18 October 2007

The Lost Offseason

Yesterday I had the happy realization that the new season of Lost was just a few months away. For just a moment, I was giddy with excitement. And then, because my thoughts often come tumbling in strange patterns, I hoped I would have the same kind of anticipatory excitement for the Dodgers around, say, February of next year.

Stay with me, even if you aren't a fan of Lost. Why would it be that I have such excitement for the new season of Lost, even more than two months out? It's because the season finale was so great. More specifically, it's because what the writers of Lost have given us to look forward to is so great. They've had their vision all along, and they've stuck with it. And that's what the baseball offseason is really all about. Give us something to look forward to. Commit to your own excellence! Don't be scared. Don't retreat to the hackneyed old storylines, the reliable comfort of known mediocrity, the tried tricks that everyone has seen before. Resist the Gonzalezes, the Garciaparras, the Pierres. They are the laugh tracks of the baseball world. The sound of laughter without real laughter. The sound of wins without real wins.

Lost came under a lot of criticism over the past few years. People doubted the direction of the show. They wanted more answers. I never understood this. I never saw the slippage in the show. The writers never did lose their way, and I think the strong season finale showed that.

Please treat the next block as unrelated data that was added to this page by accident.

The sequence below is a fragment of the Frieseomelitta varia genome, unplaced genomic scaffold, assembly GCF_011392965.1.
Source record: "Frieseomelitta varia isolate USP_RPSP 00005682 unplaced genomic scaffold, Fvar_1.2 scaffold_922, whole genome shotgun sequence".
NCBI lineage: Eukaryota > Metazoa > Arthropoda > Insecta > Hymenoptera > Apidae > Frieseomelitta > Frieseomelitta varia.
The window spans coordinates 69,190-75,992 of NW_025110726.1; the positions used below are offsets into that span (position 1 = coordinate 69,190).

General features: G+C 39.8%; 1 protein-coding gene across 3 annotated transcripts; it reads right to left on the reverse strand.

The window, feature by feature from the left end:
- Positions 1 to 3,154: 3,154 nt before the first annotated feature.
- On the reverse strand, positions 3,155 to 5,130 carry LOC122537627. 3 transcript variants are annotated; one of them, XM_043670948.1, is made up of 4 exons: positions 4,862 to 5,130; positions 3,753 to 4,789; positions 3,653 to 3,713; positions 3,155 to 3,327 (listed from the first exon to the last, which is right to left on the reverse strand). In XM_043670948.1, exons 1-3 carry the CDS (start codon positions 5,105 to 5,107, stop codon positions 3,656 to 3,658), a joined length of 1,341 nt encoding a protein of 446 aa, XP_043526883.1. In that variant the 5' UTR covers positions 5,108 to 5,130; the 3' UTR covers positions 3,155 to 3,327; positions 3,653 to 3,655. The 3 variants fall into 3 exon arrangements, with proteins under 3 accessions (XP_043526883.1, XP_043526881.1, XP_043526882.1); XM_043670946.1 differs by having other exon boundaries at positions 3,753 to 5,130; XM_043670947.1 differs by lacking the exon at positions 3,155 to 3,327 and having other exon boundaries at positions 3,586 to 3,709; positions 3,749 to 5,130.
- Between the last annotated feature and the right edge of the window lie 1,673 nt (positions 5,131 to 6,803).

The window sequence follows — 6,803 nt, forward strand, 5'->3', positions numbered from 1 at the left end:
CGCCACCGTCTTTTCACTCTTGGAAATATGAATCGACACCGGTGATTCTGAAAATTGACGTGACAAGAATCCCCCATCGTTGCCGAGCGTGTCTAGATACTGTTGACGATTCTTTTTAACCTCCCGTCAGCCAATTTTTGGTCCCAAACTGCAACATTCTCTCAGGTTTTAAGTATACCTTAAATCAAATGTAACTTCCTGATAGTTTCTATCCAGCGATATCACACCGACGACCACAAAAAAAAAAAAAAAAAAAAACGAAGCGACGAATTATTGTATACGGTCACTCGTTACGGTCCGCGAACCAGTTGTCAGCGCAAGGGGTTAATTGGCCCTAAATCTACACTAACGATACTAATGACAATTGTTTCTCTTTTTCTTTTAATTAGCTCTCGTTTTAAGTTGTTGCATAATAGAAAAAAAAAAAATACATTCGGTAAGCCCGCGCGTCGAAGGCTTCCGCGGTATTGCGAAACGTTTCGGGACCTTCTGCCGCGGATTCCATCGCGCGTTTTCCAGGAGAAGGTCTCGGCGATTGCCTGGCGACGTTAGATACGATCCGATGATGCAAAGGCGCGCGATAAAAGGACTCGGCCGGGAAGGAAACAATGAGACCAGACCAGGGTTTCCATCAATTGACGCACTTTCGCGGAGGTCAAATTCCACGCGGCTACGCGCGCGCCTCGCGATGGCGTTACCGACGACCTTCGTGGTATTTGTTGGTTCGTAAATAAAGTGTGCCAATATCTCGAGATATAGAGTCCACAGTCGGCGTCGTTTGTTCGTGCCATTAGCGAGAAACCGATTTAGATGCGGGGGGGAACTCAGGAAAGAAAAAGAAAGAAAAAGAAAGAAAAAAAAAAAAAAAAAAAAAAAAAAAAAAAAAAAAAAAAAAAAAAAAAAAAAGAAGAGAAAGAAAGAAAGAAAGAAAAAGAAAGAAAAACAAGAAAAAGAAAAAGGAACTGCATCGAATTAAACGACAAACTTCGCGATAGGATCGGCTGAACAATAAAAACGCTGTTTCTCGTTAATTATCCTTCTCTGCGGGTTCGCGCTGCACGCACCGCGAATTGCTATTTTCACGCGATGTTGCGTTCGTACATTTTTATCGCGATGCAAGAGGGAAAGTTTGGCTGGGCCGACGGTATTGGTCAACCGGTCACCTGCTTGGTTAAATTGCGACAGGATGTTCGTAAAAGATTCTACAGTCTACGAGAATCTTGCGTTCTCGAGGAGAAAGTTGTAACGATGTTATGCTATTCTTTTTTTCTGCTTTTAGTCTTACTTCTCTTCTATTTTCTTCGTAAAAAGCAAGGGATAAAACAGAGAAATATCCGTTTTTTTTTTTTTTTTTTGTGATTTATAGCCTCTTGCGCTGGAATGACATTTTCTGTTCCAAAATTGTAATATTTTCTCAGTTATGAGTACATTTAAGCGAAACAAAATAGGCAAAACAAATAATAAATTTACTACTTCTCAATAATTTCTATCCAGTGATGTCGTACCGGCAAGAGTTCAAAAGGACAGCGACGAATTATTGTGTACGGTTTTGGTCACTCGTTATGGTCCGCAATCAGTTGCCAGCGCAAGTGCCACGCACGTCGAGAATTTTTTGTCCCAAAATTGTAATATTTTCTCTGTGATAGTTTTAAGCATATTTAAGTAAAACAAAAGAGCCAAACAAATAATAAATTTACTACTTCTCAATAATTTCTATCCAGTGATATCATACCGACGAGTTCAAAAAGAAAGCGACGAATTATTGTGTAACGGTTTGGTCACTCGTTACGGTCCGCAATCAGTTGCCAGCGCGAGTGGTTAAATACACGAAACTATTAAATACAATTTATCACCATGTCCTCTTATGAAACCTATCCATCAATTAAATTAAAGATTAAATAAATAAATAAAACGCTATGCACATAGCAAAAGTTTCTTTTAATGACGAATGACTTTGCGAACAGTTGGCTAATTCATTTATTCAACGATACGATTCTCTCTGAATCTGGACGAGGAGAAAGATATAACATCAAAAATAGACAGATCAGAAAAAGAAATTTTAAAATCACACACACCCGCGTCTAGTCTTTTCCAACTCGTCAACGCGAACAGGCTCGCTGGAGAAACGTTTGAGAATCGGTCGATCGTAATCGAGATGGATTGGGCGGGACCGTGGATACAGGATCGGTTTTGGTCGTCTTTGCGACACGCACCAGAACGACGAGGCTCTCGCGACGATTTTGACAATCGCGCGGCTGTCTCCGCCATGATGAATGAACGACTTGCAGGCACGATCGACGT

The Dodgers seem to be on the edge of losing their way. Their strong vision for the future has already faltered --- look at how many roadblocks they put in front of Loney and Kemp --- will they completely abandon what is left of their vision? I fear, sometimes, that the new season may end up having all the excitement of a season of Leave it to Beaver. Safe, predictable, mediocre. 0.500. Jason Bay instead of Matt Kemp. Nomar Garciaparra instead of Andy LaRoche. The offseason for the Dodgers is not about getting Alex Rodriguez. That's not going to happen, most likely. What it is about is realizing that Alex Rodriquez is just about only potentially available veteran out there worth getting. But I don't know if the Dodgers know that. A few weeks ago, dodgers.com reporter Ken Gurnick reported that Frank McCourt had vowed to stay the course. In the next few months we'll find out what that really means. What course are they on? It's possible to follow a course faithfully and still end up lost.

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